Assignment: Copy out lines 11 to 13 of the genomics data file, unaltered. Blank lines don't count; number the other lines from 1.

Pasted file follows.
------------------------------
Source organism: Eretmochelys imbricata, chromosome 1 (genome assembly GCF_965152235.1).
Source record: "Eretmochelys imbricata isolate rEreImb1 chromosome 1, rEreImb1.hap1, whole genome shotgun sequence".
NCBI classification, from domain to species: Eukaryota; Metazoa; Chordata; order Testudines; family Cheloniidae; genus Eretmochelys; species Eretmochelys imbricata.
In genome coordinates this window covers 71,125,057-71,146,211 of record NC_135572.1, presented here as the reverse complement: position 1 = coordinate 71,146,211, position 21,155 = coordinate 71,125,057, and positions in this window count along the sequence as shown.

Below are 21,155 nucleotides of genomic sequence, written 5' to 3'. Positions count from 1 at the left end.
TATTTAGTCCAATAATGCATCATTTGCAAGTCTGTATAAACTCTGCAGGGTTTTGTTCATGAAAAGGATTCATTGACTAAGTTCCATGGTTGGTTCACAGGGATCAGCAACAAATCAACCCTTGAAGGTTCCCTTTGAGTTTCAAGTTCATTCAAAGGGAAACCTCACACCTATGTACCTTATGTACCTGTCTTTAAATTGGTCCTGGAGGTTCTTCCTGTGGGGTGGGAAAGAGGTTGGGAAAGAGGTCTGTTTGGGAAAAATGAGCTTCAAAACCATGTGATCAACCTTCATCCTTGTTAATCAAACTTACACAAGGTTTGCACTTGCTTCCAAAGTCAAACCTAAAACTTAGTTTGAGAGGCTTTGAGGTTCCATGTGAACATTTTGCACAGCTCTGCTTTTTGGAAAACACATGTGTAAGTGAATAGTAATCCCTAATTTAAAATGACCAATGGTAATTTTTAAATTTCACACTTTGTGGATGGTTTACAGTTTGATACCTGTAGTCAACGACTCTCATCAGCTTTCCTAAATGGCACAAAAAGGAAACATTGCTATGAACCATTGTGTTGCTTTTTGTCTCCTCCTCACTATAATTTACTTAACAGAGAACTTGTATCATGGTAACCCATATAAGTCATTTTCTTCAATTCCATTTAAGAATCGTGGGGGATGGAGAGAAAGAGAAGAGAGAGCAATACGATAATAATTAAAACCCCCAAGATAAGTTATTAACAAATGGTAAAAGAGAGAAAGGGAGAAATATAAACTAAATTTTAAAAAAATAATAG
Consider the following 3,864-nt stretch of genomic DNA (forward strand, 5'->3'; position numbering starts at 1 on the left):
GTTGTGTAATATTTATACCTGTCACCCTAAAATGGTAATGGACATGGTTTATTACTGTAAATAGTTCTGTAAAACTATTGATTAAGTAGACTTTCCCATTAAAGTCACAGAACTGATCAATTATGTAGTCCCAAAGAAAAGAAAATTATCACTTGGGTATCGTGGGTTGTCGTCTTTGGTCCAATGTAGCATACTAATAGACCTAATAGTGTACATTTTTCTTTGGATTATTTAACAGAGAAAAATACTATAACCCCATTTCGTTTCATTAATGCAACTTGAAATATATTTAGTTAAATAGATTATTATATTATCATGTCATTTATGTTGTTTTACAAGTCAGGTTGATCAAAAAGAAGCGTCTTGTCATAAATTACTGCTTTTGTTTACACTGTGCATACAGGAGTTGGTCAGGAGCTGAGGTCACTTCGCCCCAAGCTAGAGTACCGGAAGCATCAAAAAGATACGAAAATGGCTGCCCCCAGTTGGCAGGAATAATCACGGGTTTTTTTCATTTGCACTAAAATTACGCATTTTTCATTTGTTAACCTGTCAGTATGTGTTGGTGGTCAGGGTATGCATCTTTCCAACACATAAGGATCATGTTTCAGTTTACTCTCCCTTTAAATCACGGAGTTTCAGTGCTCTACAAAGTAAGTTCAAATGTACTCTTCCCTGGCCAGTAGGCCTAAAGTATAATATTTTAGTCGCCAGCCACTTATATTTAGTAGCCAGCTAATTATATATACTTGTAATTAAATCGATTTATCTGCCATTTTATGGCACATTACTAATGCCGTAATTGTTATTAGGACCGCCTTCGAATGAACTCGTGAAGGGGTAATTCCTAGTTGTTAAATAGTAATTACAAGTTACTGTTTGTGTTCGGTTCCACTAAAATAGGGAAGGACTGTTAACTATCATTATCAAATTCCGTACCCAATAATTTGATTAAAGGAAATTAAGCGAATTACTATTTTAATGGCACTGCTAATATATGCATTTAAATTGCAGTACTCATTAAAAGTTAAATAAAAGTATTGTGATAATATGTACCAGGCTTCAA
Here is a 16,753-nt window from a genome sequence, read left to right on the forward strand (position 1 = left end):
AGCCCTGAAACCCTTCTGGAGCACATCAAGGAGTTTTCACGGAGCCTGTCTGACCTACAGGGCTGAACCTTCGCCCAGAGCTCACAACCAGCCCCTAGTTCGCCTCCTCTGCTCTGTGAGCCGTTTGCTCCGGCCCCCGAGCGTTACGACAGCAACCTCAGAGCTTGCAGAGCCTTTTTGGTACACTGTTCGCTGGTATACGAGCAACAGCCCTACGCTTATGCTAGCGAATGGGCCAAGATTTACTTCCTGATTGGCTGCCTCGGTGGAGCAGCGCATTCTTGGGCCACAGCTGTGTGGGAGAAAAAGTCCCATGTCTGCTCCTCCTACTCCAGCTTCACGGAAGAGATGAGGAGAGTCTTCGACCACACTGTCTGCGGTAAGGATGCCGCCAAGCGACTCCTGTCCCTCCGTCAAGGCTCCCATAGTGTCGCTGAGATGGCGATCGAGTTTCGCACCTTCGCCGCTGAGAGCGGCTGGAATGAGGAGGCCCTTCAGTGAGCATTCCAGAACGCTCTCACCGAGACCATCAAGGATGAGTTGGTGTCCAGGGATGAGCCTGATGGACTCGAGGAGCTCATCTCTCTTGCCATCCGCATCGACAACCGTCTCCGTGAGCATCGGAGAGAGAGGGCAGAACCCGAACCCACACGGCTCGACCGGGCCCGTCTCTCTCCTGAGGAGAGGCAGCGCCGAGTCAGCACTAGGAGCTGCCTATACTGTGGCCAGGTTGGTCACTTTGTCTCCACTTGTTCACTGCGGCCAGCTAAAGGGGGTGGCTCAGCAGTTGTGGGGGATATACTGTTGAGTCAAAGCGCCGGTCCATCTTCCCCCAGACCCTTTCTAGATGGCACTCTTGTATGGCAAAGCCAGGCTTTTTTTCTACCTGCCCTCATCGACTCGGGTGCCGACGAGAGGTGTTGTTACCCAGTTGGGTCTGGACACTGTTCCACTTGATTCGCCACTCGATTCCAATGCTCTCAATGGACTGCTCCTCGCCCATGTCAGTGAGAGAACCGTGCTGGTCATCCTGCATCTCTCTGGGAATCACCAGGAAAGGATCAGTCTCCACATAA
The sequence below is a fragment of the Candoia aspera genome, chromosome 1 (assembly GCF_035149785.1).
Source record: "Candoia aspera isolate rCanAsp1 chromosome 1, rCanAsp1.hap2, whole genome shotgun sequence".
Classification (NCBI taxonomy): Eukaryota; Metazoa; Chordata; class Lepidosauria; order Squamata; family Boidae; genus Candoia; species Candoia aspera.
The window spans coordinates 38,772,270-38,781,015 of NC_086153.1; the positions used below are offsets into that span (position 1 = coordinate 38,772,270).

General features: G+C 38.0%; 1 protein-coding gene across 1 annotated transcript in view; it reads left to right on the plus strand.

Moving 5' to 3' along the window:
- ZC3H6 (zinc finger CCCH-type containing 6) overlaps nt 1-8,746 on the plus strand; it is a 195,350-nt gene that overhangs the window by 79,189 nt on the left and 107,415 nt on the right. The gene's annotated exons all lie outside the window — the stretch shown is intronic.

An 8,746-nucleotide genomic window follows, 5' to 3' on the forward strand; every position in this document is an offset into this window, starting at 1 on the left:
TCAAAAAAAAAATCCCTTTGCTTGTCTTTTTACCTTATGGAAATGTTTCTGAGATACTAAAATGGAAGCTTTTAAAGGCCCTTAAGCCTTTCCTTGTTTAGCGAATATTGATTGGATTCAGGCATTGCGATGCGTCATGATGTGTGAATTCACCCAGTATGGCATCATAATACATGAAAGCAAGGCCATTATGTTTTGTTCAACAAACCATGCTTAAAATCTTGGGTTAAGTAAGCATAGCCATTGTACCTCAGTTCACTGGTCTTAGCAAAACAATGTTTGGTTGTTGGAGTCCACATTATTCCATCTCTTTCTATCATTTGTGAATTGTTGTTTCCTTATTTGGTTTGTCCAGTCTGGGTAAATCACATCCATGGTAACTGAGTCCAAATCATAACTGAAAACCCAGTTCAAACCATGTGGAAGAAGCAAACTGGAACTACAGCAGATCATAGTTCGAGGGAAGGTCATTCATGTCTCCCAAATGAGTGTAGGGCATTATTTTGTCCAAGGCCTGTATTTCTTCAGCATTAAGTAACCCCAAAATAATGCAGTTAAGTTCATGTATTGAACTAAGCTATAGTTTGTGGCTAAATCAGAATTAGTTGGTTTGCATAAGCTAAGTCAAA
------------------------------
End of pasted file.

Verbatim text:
The sequence below is a fragment of the Candoia aspera genome, chromosome 1 (assembly GCF_035149785.1).
Source record: "Candoia aspera isolate rCanAsp1 chromosome 1, rCanAsp1.hap2, whole genome shotgun sequence".
Classification (NCBI taxonomy): Eukaryota; Metazoa; Chordata; class Lepidosauria; order Squamata; family Boidae; genus Candoia; species Candoia aspera.